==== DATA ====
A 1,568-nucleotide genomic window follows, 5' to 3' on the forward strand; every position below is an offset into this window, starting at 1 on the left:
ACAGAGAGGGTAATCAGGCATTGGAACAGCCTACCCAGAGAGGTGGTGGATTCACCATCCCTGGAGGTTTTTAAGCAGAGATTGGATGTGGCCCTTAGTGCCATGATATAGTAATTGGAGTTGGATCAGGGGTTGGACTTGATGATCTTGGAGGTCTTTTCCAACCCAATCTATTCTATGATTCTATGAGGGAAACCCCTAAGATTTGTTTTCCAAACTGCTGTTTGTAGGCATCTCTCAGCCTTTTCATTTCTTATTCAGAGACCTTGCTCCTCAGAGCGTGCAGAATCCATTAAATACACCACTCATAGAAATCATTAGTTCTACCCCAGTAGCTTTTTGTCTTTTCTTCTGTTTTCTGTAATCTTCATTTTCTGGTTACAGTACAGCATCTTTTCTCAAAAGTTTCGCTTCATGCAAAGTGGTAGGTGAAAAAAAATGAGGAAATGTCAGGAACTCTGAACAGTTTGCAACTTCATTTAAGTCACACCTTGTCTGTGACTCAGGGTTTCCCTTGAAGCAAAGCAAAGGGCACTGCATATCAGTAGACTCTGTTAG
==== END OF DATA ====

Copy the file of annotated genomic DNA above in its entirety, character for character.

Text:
A 1,568-nucleotide genomic window follows, 5' to 3' on the forward strand; every position below is an offset into this window, starting at 1 on the left:
ACAGAGAGGGTAATCAGGCATTGGAACAGCCTACCCAGAGAGGTGGTGGATTCACCATCCCTGGAGGTTTTTAAGCAGAGATTGGATGTGGCCCTTAGTGCCATGATATAGTAATTGGAGTTGGATCAGGGGTTGGACTTGATGATCTTGGAGGTCTTTTCCAACCCAATCTATTCTATGATTCTATGAGGGAAACCCCTAAGATTTGTTTTCCAAACTGCTGTTTGTAGGCATCTCTCAGCCTTTTCATTTCTTATTCAGAGACCTTGCTCCTCAGAGCGTGCAGAATCCATTAAATACACCACTCATAGAAATCATTAGTTCTACCCCAGTAGCTTTTTGTCTTTTCTTCTGTTTTCTGTAATCTTCATTTTCTGGTTACAGTACAGCATCTTTTCTCAAAAGTTTCGCTTCATGCAAAGTGGTAGGTGAAAAAAAATGAGGAAATGTCAGGAACTCTGAACAGTTTGCAACTTCATTTAAGTCACACCTTGTCTGTGACTCAGGGTTTCCCTTGAAGCAAAGCAAAGGGCACTGCATATCAGTAGACTCTGTTAG